About 1244, the Tibetan Buddhist Master Sakya Pandita Kunga Gyaltsen and his nephew Phagpa went to the camp where Prince Koton was. During this time, they discussed Buddhism with the Mongolian authorities to persuade the Mongolian authorities to have a favorable view of Buddhism.
Master Sayka and his nephew Phagpa were outstanding missionaries who converted the Mongol nobility to Tibetan Buddhism. From then on, the Tibetan Buddhist thought began to influence much Mongol nobility.
In speaking of this, Mongolian Crown Prince Ayurshridara is said to have said this about the Chinese Confucian teachings and Tibetan Buddhism:
This shows how quickly the Mongolians were able to accept Tibetan Buddhism. Many scholars believe that this is because they could relate to the nomadic Tibetan lifestyle that was so similar to their own.
Mongolia and Tibet Buddhism
We are not sure why the Mongolians took it so quickly to Tibetan Buddhism, but Tibetan Buddhism is powerful in Mongolia, even today. We know that Tibet and Mongolia have many cultural and l lifestyle similarities, especially the nomadic lifestyle.
In writing about the Tibetan and Mongolian similarities, Sechin Jagchid wrote this about their mutual choice of religion:
The Tibetan Buddhist missionary work in Mongolia lasted for hundreds of years, with many Tibetan scholars coming to Mongolia; they converted many Mongolians to Tibetan Buddhism. This religious alliance lasted for many years, with the Mongolians playing a role in establishing the Dalai Lama.
This preaching of Tibetan Buddhists spread all over Mongolia and even into Manchurian parts, with many of the Manchu people also converting to Tibetan Buddhism. Tibetan Buddhism has greatly influenced Mongolia and Tibet for many centuries.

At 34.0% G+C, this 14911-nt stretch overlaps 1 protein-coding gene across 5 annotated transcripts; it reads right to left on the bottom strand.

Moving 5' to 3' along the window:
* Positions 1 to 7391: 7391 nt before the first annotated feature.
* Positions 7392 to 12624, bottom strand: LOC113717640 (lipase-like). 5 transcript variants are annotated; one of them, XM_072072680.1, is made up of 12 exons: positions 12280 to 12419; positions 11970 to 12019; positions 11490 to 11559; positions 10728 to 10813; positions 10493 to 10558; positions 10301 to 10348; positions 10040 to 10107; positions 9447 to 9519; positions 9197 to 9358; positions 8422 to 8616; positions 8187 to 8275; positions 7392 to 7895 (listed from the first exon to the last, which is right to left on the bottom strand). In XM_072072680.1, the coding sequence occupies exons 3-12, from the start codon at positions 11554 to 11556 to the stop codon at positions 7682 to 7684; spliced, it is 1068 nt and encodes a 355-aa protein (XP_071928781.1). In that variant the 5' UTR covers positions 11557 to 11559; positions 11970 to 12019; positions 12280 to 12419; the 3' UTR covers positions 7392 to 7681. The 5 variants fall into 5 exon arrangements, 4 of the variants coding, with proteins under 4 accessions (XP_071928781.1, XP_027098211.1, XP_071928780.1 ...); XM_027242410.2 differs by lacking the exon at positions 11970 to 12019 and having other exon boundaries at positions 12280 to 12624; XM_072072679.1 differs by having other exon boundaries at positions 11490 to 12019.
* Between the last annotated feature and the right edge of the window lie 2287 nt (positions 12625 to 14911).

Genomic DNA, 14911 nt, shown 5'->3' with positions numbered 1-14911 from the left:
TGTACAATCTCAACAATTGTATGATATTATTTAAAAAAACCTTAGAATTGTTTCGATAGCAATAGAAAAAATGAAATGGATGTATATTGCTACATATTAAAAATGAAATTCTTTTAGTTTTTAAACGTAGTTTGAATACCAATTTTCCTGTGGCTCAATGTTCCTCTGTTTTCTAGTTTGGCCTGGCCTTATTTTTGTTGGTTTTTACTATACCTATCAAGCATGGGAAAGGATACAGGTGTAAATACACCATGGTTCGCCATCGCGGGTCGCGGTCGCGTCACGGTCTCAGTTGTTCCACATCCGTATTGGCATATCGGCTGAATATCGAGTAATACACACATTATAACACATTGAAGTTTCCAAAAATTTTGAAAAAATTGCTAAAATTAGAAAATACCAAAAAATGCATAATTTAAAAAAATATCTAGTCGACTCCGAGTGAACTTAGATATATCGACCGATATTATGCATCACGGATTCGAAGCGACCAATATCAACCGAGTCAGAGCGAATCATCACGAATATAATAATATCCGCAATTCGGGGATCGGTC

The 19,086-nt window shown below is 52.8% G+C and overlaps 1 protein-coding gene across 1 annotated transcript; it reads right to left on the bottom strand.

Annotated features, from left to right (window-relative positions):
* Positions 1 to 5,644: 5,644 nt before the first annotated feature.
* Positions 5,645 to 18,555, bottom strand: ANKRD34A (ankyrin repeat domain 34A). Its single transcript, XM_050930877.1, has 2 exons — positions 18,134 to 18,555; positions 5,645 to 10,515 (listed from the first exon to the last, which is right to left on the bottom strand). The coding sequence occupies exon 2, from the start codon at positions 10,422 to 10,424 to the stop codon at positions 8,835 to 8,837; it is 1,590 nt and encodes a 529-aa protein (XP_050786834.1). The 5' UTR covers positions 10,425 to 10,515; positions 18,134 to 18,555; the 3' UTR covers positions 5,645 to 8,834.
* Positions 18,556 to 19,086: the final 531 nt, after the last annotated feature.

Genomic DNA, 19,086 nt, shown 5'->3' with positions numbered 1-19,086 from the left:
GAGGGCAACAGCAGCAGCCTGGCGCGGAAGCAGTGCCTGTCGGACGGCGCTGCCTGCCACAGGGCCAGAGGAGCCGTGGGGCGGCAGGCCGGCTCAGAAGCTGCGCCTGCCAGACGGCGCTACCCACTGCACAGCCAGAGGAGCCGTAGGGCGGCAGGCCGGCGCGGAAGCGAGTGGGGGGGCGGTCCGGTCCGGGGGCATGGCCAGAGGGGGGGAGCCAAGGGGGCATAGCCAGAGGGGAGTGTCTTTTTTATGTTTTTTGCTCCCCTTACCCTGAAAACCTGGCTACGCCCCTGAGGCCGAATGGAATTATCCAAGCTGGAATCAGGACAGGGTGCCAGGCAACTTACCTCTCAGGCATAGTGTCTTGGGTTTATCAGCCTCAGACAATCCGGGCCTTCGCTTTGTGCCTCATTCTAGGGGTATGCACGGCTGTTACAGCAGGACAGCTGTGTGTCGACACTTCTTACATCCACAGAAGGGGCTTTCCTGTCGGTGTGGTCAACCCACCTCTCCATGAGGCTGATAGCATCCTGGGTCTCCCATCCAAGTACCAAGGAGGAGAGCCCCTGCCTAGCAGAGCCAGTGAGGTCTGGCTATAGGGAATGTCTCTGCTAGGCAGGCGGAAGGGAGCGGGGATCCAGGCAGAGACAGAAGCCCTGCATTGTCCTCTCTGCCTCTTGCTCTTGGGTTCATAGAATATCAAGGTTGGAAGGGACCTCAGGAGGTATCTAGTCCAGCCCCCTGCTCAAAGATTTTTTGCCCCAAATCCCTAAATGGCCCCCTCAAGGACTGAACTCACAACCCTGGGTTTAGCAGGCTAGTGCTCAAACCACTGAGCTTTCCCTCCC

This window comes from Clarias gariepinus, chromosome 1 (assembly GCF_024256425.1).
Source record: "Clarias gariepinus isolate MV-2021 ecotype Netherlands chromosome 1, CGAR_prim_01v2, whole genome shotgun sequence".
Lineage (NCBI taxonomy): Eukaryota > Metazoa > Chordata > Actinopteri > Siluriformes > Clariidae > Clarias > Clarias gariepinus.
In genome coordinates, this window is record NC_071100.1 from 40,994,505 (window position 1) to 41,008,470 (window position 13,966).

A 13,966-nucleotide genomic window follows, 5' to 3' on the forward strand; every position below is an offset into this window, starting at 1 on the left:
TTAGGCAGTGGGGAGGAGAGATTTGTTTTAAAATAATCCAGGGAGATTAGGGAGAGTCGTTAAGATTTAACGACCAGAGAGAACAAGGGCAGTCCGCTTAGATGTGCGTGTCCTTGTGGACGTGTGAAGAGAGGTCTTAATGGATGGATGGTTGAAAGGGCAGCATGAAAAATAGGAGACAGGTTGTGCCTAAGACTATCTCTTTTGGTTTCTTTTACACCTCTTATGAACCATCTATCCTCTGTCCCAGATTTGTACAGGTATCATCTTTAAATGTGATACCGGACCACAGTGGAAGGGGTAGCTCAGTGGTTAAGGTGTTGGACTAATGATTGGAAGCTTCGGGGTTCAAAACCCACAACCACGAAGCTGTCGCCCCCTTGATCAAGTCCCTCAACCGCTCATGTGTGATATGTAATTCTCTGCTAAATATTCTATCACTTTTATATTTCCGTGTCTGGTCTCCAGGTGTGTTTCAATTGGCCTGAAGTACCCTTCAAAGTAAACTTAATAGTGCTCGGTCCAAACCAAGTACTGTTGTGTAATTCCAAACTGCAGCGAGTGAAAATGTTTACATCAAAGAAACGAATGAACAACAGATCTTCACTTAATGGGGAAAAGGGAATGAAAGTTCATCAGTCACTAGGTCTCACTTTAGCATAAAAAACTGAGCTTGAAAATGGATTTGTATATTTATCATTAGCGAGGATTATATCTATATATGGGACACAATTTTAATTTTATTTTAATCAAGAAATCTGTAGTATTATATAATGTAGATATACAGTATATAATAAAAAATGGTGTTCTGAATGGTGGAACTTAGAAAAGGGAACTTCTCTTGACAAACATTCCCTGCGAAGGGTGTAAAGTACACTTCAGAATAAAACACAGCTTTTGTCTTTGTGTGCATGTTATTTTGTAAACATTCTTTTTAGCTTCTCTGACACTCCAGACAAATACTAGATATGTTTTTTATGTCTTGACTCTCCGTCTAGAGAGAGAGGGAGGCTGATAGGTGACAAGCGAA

The relationship between Tibet and Mongolia started with the Mongolians going to Tibet to conquer Tibet. Their relationship continued, with many Tibetans going to Mongolia to convert the Mongolians to Tibetan Buddhism.
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Mongolia Vs. Inner Mongolia: What Is The Difference?
Mongolia is an independent country that gained full independence when the Soviet Union dissolved in 1990. Inner Mongolia, also known as the Autonomous Region of Mongolia, is part of China. The people who live in Inner Mongolia are considered Chinese citizens. In contrast, the people who live in Mongolia are considered Mongolian citizens. Even if they may speak the same language and have a similar culture, they are two different countries.
You can learn more by reading Mongolia Vs Inner Mongolia: What Is The Difference? by clicking here.
How Long Has Mongolia Been A Country?
In 1911 Mongolia broke from Chinese rule; in 1921, the socialist People’s Republic of Mongolia was formed. The People’s Republic of Mongolia was a satellite state of the Soviet Union. When the Soviet Union broke apart in 1989, Mongolia’s fate again changed. In 1990, Mongolia, an independent and democratic country, was formed; its official name is Mongol Uls.